2019 FIFA Women's World Cup | Dare to shine
2019 was the eighth time the FIFA Women’s World Cup had been staged, and more media attention was devoted to it than ever. This contributed to the major impact the Cup had on women’s football.
The 2019 World Cup attracted a total of 1.12 billion viewers, and more than 82 million people watched the final match, setting a new record.
2019 FIFA Women’s World Cup: an overview
France hosted the competition for the first time, and 24 national teams took part in it. While seven teams, such as Germany and the United States, qualified for their eighth World Cup, Chile, Jamaica, Scotland, and South Africa made their debuts in the 2019 event.
The group stage took place from the 7th to the 20th of June, and six groups of four teams each took part in it. The top two teams of each group and the four best third-placed teams qualified for the knockout stage. After a two-day long round of six, there almost wasn’t any surprise in the qualifying teams. Along with the USA, Germany, England, France, Norway, Sweden, and the Netherlands, Italy – with its first participation after 20 years – got through the quarter-finals.
The United States and the Netherlands reached the final match, knocking out France and England and Italy and Sweden, respectively. The final took place on the 7th of July in Lyon, and the USA won thanks to players like Megan Rapinoe and Rosemary Lavelle.
The referee of the final match was Stéphanie Frappart. The French referee is now the first woman to have officiated at a men’s Champions League game and will also be the only and first woman to officiate at a men’s European Championship on the occasion of Euro 2020.
Megan Rapinoe’s fight for LGBTQ+ rights
Megan Rapinoe, 36, from California, is the captain of the American women’s national team. She is a celebrated and clever player, both on and off the pitch. In the 2019 World Cup, she won the Golden Boot and Golden Ball awards, and became one of the most prominent voices in the LGBTQ+ rights and equal pay fight.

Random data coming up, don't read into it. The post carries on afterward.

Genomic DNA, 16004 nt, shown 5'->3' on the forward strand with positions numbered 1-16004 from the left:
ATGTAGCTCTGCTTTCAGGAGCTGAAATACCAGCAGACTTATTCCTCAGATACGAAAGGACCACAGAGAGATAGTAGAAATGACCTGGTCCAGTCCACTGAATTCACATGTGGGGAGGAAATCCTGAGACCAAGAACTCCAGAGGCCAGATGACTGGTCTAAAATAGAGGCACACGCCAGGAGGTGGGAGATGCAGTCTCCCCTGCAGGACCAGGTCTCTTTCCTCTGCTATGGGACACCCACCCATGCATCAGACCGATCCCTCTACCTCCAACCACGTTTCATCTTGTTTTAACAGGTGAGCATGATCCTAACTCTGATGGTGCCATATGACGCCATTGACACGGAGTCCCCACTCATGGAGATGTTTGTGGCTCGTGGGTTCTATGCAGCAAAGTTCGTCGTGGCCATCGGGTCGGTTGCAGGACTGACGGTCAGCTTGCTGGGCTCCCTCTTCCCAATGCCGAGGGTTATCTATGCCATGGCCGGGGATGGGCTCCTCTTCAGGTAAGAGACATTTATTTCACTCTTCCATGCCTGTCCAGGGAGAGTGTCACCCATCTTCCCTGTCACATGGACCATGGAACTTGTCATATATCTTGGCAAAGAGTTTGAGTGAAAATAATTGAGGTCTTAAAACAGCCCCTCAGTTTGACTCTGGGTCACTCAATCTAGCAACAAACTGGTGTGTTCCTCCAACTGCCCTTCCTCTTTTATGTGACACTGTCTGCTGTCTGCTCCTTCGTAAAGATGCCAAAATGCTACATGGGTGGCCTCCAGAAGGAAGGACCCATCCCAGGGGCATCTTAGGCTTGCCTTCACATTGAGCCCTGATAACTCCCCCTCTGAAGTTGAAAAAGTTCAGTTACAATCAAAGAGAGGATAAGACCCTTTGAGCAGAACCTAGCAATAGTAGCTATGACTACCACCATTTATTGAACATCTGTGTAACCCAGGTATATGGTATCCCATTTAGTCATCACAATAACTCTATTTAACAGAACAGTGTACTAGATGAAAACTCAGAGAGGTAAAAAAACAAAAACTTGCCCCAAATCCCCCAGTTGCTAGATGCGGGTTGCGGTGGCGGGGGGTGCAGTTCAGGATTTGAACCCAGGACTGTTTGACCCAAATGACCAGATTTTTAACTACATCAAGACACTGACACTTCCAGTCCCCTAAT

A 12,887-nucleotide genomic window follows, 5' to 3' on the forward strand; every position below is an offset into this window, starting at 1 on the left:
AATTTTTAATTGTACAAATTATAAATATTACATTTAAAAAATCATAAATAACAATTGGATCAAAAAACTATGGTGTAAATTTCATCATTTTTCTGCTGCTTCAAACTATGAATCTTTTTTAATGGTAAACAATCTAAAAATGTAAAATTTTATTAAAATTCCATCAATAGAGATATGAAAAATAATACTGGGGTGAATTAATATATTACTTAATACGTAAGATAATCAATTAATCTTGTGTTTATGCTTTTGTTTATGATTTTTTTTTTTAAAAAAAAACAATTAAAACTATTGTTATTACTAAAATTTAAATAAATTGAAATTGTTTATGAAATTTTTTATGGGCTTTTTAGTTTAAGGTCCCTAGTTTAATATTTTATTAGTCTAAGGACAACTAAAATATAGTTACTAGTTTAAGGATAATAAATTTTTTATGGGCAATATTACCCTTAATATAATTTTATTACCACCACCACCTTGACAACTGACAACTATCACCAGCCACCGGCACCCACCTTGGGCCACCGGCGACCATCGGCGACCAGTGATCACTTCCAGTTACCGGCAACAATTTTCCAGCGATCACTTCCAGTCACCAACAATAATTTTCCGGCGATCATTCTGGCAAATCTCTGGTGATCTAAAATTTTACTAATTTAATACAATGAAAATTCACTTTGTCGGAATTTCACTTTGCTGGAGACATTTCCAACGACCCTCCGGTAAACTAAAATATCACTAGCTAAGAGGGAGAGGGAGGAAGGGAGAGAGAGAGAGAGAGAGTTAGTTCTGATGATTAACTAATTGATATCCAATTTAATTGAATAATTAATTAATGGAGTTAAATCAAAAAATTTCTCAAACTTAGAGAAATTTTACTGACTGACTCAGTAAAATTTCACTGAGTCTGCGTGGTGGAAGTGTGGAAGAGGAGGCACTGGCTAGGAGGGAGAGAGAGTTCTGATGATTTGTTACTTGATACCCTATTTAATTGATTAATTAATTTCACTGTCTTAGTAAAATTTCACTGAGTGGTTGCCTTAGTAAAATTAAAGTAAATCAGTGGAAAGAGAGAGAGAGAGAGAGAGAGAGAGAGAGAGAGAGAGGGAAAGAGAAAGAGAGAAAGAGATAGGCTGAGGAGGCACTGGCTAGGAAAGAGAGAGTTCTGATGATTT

Before the tournament, Rapinoe stated that she would not go to the White House under the current administration if the United States were to win the World Cup, causing Donald Trump’s reaction, which was mainly made of Tweets and broken promises.
Rapinoe responded with the victory of the Cup and with an iconic goal celebration that went viral and became a symbol of both her patriotism and activism for LGBTQ+ rights and gender equality.
Italian “World Girls” head toward professionalism
While the Men’s team was undergoing a hard time, the Italian Women’s team took part in the FIFA Women’s World Cup after twenty years of absence. The hype surrounding the tournament was higher than usual, but the impact of the event in Italy exceeded every expectation.
Italy ranked first in Group C – beating both Brazil and Australia – and reached the quarter-finals. Aurora Galli and Cristiana Girelli appear in the first ten places of the goalscorers ranking. In a Country where there has always and only been room for men’s football, 21 million people followed the Women’s Team during 2019 World Cup.
Many Italians fell in love with the “World Girls” (in Italian, Ragazze Mondiali) thanks to their enthusiasm, their attitude, their talent, and the performance of the FIGC and Italian media during the event. The impact of the National Women’s team’s success was huge: Italian players will be professional footballers in 2022.
2019 World Cup prizes: there is still a long way to go
Even though the 2019 FIFA Women’s World Cup had a huge impact, there is still a long way to go in terms of addressing gender disparity, particularly in such things as financial prize rewards.
Taking the 2018 FIFA Men’s World Cup into account, the World Champions received $US 38 million, while Croatia, which ranked second, got 28 million, and Belgium was awarded 25 million. England, which lost the third-place play-off and ranked at the foot of the podium, won 22 million dollars.
After winning the 2019 FIFA Women’s World Cup, the USA received 4 million. The Netherlands gained 2,6, and Sweden was awarded 2. The other participants got from 1,6 million to 0,75 according to the final rank.
The four final matches alone of the Men’s tournament were worth $US 113 million, while the entire Women’s World Cup value was 30 million. In other words, all Women’s prizes added together did not reach the Men’s Cup first-place prize amount.